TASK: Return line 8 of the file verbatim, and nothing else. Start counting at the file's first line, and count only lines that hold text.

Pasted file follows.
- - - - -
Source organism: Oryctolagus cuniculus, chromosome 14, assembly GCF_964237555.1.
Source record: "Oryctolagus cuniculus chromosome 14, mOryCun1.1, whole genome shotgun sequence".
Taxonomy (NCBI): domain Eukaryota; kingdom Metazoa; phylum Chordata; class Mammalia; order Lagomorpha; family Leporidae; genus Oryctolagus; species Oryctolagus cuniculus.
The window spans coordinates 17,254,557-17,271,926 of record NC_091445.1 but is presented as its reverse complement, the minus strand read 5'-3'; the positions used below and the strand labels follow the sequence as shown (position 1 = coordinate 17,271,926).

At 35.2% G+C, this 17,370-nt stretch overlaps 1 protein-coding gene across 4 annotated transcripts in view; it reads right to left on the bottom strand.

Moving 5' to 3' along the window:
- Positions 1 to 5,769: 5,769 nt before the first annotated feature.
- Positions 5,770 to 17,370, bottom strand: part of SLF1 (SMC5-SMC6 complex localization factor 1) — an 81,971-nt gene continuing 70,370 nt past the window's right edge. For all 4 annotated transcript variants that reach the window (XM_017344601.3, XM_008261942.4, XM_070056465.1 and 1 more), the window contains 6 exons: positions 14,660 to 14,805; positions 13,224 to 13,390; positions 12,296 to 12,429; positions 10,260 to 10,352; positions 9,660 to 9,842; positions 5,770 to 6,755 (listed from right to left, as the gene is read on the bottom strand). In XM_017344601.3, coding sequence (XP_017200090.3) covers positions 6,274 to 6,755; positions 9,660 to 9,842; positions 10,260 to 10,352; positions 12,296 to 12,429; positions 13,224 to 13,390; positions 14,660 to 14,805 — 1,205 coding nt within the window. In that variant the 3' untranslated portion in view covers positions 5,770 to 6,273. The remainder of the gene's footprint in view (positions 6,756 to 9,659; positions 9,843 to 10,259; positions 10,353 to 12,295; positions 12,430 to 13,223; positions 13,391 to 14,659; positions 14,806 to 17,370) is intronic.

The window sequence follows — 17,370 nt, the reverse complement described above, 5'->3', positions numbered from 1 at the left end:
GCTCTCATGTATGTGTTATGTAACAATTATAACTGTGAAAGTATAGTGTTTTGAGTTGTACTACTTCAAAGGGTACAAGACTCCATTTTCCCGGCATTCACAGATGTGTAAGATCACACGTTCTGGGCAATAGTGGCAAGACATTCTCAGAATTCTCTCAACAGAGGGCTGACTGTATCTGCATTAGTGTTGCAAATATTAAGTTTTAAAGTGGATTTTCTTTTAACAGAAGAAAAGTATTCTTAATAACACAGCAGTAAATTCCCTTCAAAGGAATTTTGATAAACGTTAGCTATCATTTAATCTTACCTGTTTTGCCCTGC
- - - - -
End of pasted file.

- Positions 5,770 to 17,370, bottom strand: part of SLF1 (SMC5-SMC6 complex localization factor 1) — an 81,971-nt gene continuing 70,370 nt past the window's right edge. For all 4 annotated transcript variants that reach the window (XM_017344601.3, XM_008261942.4, XM_070056465.1 and 1 more), the window contains 6 exons: positions 14,660 to 14,805; positions 13,224 to 13,390; positions 12,296 to 12,429; positions 10,260 to 10,352; positions 9,660 to 9,842; positions 5,770 to 6,755 (listed from right to left, as the gene is read on the bottom strand). In XM_017344601.3, coding sequence (XP_017200090.3) covers positions 6,274 to 6,755; positions 9,660 to 9,842; positions 10,260 to 10,352; positions 12,296 to 12,429; positions 13,224 to 13,390; positions 14,660 to 14,805 — 1,205 coding nt within the window. In that variant the 3' untranslated portion in view covers positions 5,770 to 6,273. The remainder of the gene's footprint in view (positions 6,756 to 9,659; positions 9,843 to 10,259; positions 10,353 to 12,295; positions 12,430 to 13,223; positions 13,391 to 14,659; positions 14,806 to 17,370) is intronic.